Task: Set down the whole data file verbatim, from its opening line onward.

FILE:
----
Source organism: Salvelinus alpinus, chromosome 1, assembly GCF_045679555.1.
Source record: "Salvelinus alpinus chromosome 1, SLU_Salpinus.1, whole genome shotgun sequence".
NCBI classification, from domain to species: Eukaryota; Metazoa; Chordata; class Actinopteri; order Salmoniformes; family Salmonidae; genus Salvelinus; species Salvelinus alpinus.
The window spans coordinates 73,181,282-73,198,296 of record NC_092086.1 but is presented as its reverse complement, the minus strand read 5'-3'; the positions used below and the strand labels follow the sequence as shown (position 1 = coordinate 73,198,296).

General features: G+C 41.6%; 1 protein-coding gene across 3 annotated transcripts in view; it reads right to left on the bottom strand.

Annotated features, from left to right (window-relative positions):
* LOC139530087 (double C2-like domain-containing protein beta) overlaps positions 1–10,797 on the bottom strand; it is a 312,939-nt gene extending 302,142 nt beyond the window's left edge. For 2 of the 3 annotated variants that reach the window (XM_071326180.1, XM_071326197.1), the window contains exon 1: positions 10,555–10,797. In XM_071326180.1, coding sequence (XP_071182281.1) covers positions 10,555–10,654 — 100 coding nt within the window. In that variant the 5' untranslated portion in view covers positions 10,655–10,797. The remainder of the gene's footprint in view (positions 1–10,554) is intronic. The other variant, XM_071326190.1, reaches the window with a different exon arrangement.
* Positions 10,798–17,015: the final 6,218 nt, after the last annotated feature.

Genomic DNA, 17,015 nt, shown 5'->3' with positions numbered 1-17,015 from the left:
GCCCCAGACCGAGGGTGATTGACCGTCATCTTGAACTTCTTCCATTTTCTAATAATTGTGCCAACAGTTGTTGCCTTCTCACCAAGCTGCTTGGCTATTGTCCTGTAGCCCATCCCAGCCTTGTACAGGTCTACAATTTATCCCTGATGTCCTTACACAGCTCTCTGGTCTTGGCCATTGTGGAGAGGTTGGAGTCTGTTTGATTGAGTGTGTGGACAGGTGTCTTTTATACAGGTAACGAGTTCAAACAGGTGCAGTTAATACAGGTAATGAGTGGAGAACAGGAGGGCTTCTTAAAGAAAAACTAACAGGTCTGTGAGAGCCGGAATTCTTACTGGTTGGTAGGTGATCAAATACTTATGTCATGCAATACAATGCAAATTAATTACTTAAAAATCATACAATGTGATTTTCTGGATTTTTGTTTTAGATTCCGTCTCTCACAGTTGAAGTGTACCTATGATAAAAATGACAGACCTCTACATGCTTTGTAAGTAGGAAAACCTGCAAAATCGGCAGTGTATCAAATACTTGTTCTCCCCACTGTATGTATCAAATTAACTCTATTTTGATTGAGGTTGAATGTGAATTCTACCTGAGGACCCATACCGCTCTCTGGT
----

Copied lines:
Source organism: Salvelinus alpinus, chromosome 1, assembly GCF_045679555.1.
Source record: "Salvelinus alpinus chromosome 1, SLU_Salpinus.1, whole genome shotgun sequence".
NCBI classification, from domain to species: Eukaryota; Metazoa; Chordata; class Actinopteri; order Salmoniformes; family Salmonidae; genus Salvelinus; species Salvelinus alpinus.
The window spans coordinates 73,181,282-73,198,296 of record NC_092086.1 but is presented as its reverse complement, the minus strand read 5'-3'; the positions used below and the strand labels follow the sequence as shown (position 1 = coordinate 73,198,296).

General features: G+C 41.6%; 1 protein-coding gene across 3 annotated transcripts in view; it reads right to left on the bottom strand.

Annotated features, from left to right (window-relative positions):
* LOC139530087 (double C2-like domain-containing protein beta) overlaps positions 1–10,797 on the bottom strand; it is a 312,939-nt gene extending 302,142 nt beyond the window's left edge. For 2 of the 3 annotated variants that reach the window (XM_071326180.1, XM_071326197.1), the window contains exon 1: positions 10,555–10,797. In XM_071326180.1, coding sequence (XP_071182281.1) covers positions 10,555–10,654 — 100 coding nt within the window. In that variant the 5' untranslated portion in view covers positions 10,655–10,797. The remainder of the gene's footprint in view (positions 1–10,554) is intronic. The other variant, XM_071326190.1, reaches the window with a different exon arrangement.
* Positions 10,798–17,015: the final 6,218 nt, after the last annotated feature.

Genomic DNA, 17,015 nt, shown 5'->3' with positions numbered 1-17,015 from the left:
GCCCCAGACCGAGGGTGATTGACCGTCATCTTGAACTTCTTCCATTTTCTAATAATTGTGCCAACAGTTGTTGCCTTCTCACCAAGCTGCTTGGCTATTGTCCTGTAGCCCATCCCAGCCTTGTACAGGTCTACAATTTATCCCTGATGTCCTTACACAGCTCTCTGGTCTTGGCCATTGTGGAGAGGTTGGAGTCTGTTTGATTGAGTGTGTGGACAGGTGTCTTTTATACAGGTAACGAGTTCAAACAGGTGCAGTTAATACAGGTAATGAGTGGAGAACAGGAGGGCTTCTTAAAGAAAAACTAACAGGTCTGTGAGAGCCGGAATTCTTACTGGTTGGTAGGTGATCAAATACTTATGTCATGCAATACAATGCAAATTAATTACTTAAAAATCATACAATGTGATTTTCTGGATTTTTGTTTTAGATTCCGTCTCTCACAGTTGAAGTGTACCTATGATAAAAATGACAGACCTCTACATGCTTTGTAAGTAGGAAAACCTGCAAAATCGGCAGTGTATCAAATACTTGTTCTCCCCACTGTATGTATCAAATTAACTCTATTTTGATTGAGGTTGAATGTGAATTCTACCTGAGGACCCATACCGCTCTCTGGT